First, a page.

Thursday, December 30, 2010

Bulls and bears in love -- a Jack Cole Golden Age classic

Normally being considered a potential substitute is not all that flattering, but when a Golden Age publisher looked at a young cartoonist as a potential substitute for Will Eisner, the artist should indeed be flattered.

That was the situation that Jack Cole found himself in and history has born out that publisher's opinion. Cole is now one of the unquestioned geniuses of the medium for his inventiveness, his humor, his extraordinary sense of composition, his expressiveness and his ability to pack explosive energy into a cheaply printed image.

All of these talents are on display in this story from 1947...

Monday, December 27, 2010

And now a word from our sponsors...

Remember that the best way to support a blog that doesn't have collection plate is to click on one of the ads you see to the right.

It was new! He was different!

You've probably never heard of the Barker. He was published by a major comic book label (the aptly-named Quality which also gave us Plastic Man, the Blackhawks, Black Condor and many other well-remembered characters). He was co-created by one of the recognized geniuses of cartooning (Jack Cole) and was drawn for almost all of his run by a gifted and highly respected artist (Klaus Nordling). He had a healthy run as the cover feature of two titles.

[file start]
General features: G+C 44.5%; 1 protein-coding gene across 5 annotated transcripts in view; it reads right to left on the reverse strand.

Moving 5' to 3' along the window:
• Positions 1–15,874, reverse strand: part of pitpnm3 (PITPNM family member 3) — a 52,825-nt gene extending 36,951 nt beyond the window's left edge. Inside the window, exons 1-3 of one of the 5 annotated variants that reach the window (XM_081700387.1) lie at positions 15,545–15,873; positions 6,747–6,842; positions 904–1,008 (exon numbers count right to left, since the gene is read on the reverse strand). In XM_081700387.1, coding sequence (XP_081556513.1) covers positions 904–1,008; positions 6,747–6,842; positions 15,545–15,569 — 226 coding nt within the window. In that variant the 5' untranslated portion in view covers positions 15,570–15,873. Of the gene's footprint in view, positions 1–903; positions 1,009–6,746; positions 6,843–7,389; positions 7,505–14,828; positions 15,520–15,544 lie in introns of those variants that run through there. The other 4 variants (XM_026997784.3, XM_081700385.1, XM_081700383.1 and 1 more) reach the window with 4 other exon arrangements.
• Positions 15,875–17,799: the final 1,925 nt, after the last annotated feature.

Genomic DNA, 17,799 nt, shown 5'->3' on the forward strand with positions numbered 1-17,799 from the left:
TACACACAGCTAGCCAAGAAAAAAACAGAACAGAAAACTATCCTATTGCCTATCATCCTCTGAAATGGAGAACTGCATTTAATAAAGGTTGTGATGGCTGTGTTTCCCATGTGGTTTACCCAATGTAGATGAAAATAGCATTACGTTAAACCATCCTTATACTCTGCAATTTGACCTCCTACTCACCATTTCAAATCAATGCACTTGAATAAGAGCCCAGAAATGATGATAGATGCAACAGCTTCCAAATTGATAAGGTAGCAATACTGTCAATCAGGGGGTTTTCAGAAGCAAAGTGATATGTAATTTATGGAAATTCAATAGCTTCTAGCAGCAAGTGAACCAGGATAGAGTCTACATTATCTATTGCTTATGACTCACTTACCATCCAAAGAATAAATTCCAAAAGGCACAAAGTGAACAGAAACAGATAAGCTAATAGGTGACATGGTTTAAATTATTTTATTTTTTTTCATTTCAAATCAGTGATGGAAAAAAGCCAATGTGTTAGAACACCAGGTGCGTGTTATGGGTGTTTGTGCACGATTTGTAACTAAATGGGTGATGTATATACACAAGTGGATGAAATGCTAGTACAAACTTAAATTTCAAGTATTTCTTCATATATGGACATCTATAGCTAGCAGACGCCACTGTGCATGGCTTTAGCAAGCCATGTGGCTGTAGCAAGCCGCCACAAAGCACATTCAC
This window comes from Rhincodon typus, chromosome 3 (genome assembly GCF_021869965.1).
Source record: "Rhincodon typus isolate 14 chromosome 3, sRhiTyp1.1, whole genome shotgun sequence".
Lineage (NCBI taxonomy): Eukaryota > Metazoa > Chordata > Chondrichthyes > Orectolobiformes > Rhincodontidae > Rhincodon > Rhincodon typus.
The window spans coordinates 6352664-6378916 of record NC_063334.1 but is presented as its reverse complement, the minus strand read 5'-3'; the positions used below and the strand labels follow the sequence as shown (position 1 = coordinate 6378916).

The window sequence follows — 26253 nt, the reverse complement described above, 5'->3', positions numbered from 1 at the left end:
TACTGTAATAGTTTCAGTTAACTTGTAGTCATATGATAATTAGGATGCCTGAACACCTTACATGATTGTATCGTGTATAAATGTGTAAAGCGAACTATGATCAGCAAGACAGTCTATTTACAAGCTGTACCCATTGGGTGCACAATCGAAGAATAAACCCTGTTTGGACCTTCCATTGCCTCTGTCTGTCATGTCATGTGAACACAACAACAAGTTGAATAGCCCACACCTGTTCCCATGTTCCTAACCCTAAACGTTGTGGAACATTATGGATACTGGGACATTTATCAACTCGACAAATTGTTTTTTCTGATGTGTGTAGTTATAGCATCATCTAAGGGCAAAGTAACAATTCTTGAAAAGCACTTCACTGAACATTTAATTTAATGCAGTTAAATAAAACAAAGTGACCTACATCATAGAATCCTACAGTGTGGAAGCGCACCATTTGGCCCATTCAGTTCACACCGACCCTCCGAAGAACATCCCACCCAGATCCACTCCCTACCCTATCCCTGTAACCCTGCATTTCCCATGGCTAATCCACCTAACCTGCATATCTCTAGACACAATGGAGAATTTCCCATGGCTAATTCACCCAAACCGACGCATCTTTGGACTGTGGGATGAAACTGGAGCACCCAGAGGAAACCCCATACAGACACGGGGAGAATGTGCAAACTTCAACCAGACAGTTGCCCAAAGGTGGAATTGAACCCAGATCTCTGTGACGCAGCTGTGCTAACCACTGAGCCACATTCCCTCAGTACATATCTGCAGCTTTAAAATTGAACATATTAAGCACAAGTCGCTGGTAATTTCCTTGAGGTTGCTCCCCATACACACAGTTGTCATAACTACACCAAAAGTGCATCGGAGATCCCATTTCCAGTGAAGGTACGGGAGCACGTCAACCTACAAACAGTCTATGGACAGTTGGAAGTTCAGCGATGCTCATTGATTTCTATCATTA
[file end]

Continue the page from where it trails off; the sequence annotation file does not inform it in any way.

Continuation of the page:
But the Barker wasn't a superhero (and it's superheroes the fanboys remember); he was just what his name implied, a man with a smooth patter who drew crowds into a carnival. He was also the de facto boss of a circus that routinely had to deal with thieves, conmen, murderers, suspicious crowds and corrupt local officials, all in entertaining fashion.

So step right up and for one thin dime, a mere tenth of a dollar...

Tuesday, December 21, 2010

"Pre-war quality at pre-war prices"

This was 1947 and people were already getting, if not nostalgic, then at least a little wistful for the good old days.

Saturday, December 11, 2010

Frankenstein meets Siegel and Shuster

Like Siegal and Shuster, Dick Briefer had been been in the comic book industry since the mid-Thirties and all three were major players throughout the Golden Age.

Thursday, November 25, 2010

Driving Mippyville

Within this vale

Of toil and sin,

Your head grows bald,

But not your chin.

Use Burma Shave

Wednesday, November 24, 2010

Frankenstein meets Frankenstein

Dick Briefer always had fun playing with the line between the merely dark and the truly grotesque. In the Mippyville stories, he normally pulled back before things got quite as potentially gruesome as this 1946 tale.

Briefer also enjoyed parodying popular culture figures from Bing Crosby to Inner Sanctum host Raymond. Boris Karloff fit right in.